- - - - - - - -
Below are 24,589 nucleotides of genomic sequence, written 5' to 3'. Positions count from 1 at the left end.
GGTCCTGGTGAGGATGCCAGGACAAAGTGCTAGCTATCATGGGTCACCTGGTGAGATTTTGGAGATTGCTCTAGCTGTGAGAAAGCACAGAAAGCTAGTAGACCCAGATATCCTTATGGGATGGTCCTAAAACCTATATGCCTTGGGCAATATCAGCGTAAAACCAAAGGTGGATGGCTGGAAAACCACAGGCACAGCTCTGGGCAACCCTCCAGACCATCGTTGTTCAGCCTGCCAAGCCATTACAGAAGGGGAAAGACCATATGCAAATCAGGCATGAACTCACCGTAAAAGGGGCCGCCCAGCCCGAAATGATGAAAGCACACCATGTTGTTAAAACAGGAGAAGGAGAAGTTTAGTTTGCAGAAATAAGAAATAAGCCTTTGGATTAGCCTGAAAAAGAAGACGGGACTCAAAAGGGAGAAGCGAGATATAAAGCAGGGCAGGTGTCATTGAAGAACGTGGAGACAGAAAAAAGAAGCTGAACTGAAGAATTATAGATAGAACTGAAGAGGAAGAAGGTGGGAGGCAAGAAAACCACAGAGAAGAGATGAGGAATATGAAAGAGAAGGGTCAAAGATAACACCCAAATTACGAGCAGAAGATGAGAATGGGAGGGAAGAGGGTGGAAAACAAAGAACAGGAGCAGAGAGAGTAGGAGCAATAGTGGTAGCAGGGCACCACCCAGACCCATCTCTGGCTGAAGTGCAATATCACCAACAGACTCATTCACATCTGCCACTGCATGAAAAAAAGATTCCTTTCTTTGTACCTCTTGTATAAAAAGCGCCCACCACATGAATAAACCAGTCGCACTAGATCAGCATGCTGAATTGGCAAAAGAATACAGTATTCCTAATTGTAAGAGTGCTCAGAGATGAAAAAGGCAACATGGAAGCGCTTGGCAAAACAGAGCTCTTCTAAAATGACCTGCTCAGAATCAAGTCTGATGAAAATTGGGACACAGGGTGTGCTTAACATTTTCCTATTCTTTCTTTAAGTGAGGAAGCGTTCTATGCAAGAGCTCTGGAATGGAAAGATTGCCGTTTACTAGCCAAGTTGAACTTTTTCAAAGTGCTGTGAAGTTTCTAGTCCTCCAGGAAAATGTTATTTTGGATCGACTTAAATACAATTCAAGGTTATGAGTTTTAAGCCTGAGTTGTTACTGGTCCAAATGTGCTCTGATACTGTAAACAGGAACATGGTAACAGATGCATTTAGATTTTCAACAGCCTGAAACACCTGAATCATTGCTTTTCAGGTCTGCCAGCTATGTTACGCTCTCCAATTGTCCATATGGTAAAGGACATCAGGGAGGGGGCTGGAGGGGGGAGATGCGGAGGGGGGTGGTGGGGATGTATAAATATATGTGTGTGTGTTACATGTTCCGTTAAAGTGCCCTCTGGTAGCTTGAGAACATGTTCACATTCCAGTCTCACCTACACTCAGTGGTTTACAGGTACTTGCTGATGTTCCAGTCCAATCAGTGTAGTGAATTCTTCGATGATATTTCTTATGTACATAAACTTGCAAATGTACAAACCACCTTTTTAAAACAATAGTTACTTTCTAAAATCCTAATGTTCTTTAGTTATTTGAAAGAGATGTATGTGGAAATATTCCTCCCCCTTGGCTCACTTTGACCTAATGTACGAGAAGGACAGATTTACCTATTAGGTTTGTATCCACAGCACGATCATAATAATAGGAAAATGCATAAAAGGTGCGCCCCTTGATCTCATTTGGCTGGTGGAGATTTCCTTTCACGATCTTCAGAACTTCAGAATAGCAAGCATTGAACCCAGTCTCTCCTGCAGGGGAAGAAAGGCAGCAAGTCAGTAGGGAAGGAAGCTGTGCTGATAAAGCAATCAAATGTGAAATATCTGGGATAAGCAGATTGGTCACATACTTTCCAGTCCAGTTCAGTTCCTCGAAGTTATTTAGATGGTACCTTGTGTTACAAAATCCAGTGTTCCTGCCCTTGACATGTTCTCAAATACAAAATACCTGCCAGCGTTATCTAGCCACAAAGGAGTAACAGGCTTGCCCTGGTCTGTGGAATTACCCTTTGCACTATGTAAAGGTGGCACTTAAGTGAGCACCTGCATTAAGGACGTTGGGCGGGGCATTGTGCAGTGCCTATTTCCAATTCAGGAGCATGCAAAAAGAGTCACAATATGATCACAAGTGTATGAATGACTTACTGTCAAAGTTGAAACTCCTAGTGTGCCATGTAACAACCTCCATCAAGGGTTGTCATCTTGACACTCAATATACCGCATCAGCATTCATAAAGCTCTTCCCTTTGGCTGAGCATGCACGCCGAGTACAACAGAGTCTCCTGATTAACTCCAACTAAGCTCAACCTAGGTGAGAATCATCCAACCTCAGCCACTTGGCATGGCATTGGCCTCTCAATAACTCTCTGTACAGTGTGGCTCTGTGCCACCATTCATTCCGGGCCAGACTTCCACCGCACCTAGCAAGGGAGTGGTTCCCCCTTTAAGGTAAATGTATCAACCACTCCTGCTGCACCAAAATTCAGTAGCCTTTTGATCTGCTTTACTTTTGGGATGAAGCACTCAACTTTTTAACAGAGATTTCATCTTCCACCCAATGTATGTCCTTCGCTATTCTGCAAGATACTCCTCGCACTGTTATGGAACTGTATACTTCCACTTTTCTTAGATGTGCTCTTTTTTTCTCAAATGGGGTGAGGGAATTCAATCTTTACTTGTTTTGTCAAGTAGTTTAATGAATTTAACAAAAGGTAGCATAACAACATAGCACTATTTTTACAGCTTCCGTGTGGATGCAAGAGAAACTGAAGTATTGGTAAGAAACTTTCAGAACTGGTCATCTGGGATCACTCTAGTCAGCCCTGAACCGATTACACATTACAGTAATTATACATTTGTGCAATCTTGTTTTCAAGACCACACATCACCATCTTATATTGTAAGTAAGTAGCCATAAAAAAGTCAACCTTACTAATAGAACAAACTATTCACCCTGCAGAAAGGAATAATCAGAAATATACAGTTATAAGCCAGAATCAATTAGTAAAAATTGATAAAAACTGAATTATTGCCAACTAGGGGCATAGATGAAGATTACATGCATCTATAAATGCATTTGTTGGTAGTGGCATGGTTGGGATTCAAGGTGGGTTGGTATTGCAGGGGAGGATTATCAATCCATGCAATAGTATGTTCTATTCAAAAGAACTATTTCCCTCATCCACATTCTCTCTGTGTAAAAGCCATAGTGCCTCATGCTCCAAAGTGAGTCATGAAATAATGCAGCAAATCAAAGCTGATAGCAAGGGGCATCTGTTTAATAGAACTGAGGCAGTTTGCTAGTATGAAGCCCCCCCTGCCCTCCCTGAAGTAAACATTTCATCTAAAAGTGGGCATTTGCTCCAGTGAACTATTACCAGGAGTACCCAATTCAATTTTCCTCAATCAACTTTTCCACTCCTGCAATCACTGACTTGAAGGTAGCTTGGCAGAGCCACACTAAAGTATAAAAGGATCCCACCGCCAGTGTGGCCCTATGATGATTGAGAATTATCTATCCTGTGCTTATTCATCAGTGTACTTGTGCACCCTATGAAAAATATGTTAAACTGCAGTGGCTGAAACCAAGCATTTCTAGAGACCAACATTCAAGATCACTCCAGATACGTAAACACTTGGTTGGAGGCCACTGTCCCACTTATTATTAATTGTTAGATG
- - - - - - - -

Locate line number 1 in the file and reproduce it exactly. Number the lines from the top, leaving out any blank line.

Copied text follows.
Below are 24,589 nucleotides of genomic sequence, written 5' to 3'. Positions count from 1 at the left end.